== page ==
No one likes to talk about menstruation. It’s not considered a polite topic of conversation and for that reason it can be difficult to raise awareness and funds for the women and girls around the world whose lives come to a halt for about one week every 28 days.

Women around the world spend an average of 3,500 days throughout their lives dealing with menstruation and yet, only 12 percent of women and girls around the world have access to sanitary products.  Those who do not are forced to use whatever they have, including rags, leaves, dirt and newspaper, often leading to infection, smell and overall poor hygiene. According to UNESCO, one in ten girls in Africa misses school during her period. 

Plan UK, a children’s charity focused on girls’ rights, is hoping to end the stigma around menstruation with their new social media campaign #JustaTampon which asks people to post selfies with a tampon using the hashtag and to donate funds to their efforts to end child marriage, female genital mutilation and to provide sanitary products to the 88 percent of women and girls who don’t have access to them.

In Rwanda, Plan UK provides sanitary packs to women and girls fleeing violence. In Uganda, they train teachers to lead health classes, helping to end bullying by teaching boys and girls that menstruation is normal. The teachers then sell reusable sanitary pads called Afripads to their students, which are inexpensive and can last for an entire year.  They’re also working to build separate washrooms for girls at schools so that they don’t have to go home to change. In India, they’ve started a program where girls can buy sanitary pads from discreet vending machines.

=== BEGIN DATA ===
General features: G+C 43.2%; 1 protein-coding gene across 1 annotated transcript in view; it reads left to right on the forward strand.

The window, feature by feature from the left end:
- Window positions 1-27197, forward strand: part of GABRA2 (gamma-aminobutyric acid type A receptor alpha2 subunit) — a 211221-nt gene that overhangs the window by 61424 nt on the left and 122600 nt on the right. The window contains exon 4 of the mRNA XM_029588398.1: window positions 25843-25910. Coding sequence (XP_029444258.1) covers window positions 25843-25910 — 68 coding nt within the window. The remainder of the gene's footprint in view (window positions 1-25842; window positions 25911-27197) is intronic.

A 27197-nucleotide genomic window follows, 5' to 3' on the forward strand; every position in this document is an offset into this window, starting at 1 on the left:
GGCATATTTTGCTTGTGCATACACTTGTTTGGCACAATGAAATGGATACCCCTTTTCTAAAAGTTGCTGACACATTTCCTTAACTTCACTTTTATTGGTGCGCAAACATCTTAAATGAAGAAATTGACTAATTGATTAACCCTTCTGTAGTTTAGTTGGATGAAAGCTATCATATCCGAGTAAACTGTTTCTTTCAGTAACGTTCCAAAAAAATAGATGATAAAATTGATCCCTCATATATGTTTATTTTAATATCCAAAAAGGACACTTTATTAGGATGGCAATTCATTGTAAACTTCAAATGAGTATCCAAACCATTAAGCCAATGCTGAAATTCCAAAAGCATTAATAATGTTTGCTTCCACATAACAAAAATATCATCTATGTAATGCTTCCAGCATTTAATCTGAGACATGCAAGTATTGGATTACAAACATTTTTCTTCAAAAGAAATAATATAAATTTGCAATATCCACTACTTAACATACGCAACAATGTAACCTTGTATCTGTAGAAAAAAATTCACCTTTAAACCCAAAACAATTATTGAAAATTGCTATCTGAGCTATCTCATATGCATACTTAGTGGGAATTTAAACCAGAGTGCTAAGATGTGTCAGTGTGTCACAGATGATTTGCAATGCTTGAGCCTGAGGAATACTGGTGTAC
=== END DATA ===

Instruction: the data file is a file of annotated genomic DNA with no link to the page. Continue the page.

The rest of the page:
Beyond the work of actually making sanitary products accessible, Plan UK stresses the importance of ending the stigma around menstruation on a global scale. Many cultures won’t allow women and girls to touch food or even remain their homes while menstruating. Others believe that sanitary products are bad luck to the owners and to anyone who sees them. These myths create an environment of fear and shame.

Christine, a young girl from Uganda whose story is told in the video above, had no idea what was happening to her body when she had her first period. She was afraid to talk to anyone about it and tried, unsuccessfully, to manage it on her own until Plan UK came to her town.

“Then our senior teacher came and told us about using pads,” she said. “That made me so happy because I could play freely again.”

Plan UK wants the world to understand that it’s just a tampon, but for women and girls without access, its so much more.